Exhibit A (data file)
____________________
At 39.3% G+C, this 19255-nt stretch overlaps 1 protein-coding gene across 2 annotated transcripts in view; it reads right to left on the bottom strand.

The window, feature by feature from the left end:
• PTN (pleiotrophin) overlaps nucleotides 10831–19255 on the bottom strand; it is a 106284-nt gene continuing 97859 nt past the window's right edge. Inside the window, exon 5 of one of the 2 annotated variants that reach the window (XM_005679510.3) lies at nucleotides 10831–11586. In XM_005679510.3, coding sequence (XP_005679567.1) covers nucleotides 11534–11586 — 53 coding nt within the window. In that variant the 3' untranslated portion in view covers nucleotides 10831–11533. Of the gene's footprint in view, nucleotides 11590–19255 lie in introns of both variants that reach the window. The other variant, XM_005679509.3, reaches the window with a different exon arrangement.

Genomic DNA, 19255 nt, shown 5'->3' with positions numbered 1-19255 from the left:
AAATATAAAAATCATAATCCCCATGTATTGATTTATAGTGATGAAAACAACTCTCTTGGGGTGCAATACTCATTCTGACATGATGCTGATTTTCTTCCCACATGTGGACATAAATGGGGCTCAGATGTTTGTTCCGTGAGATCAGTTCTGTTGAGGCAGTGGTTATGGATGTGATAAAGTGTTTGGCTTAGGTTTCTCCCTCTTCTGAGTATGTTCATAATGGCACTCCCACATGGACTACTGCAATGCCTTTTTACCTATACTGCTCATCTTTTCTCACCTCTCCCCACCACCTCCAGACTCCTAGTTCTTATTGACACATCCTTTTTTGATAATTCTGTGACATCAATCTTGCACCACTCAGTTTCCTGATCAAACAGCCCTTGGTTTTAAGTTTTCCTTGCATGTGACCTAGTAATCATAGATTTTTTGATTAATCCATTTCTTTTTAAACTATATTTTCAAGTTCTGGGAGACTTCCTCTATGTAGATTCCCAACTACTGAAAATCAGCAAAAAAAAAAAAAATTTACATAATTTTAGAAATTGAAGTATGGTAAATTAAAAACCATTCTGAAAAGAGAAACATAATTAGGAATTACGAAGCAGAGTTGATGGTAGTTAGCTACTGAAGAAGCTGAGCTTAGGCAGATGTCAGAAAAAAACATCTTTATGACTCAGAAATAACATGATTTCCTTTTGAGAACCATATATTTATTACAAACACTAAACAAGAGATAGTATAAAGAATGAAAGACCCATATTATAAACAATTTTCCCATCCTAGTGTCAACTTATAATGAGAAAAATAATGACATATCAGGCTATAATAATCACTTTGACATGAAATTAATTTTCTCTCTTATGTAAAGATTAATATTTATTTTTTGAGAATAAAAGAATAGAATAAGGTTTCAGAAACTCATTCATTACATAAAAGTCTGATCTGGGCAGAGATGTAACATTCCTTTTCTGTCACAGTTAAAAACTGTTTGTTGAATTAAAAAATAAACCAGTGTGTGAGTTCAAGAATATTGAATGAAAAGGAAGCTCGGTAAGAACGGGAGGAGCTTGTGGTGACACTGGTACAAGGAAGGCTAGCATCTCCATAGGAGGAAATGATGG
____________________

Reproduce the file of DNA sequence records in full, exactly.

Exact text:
At 39.3% G+C, this 19255-nt stretch overlaps 1 protein-coding gene across 2 annotated transcripts in view; it reads right to left on the bottom strand.

The window, feature by feature from the left end:
• PTN (pleiotrophin) overlaps nucleotides 10831–19255 on the bottom strand; it is a 106284-nt gene continuing 97859 nt past the window's right edge. Inside the window, exon 5 of one of the 2 annotated variants that reach the window (XM_005679510.3) lies at nucleotides 10831–11586. In XM_005679510.3, coding sequence (XP_005679567.1) covers nucleotides 11534–11586 — 53 coding nt within the window. In that variant the 3' untranslated portion in view covers nucleotides 10831–11533. Of the gene's footprint in view, nucleotides 11590–19255 lie in introns of both variants that reach the window. The other variant, XM_005679509.3, reaches the window with a different exon arrangement.

Genomic DNA, 19255 nt, shown 5'->3' with positions numbered 1-19255 from the left:
AAATATAAAAATCATAATCCCCATGTATTGATTTATAGTGATGAAAACAACTCTCTTGGGGTGCAATACTCATTCTGACATGATGCTGATTTTCTTCCCACATGTGGACATAAATGGGGCTCAGATGTTTGTTCCGTGAGATCAGTTCTGTTGAGGCAGTGGTTATGGATGTGATAAAGTGTTTGGCTTAGGTTTCTCCCTCTTCTGAGTATGTTCATAATGGCACTCCCACATGGACTACTGCAATGCCTTTTTACCTATACTGCTCATCTTTTCTCACCTCTCCCCACCACCTCCAGACTCCTAGTTCTTATTGACACATCCTTTTTTGATAATTCTGTGACATCAATCTTGCACCACTCAGTTTCCTGATCAAACAGCCCTTGGTTTTAAGTTTTCCTTGCATGTGACCTAGTAATCATAGATTTTTTGATTAATCCATTTCTTTTTAAACTATATTTTCAAGTTCTGGGAGACTTCCTCTATGTAGATTCCCAACTACTGAAAATCAGCAAAAAAAAAAAAAATTTACATAATTTTAGAAATTGAAGTATGGTAAATTAAAAACCATTCTGAAAAGAGAAACATAATTAGGAATTACGAAGCAGAGTTGATGGTAGTTAGCTACTGAAGAAGCTGAGCTTAGGCAGATGTCAGAAAAAAACATCTTTATGACTCAGAAATAACATGATTTCCTTTTGAGAACCATATATTTATTACAAACACTAAACAAGAGATAGTATAAAGAATGAAAGACCCATATTATAAACAATTTTCCCATCCTAGTGTCAACTTATAATGAGAAAAATAATGACATATCAGGCTATAATAATCACTTTGACATGAAATTAATTTTCTCTCTTATGTAAAGATTAATATTTATTTTTTGAGAATAAAAGAATAGAATAAGGTTTCAGAAACTCATTCATTACATAAAAGTCTGATCTGGGCAGAGATGTAACATTCCTTTTCTGTCACAGTTAAAAACTGTTTGTTGAATTAAAAAATAAACCAGTGTGTGAGTTCAAGAATATTGAATGAAAAGGAAGCTCGGTAAGAACGGGAGGAGCTTGTGGTGACACTGGTACAAGGAAGGCTAGCATCTCCATAGGAGGAAATGATGG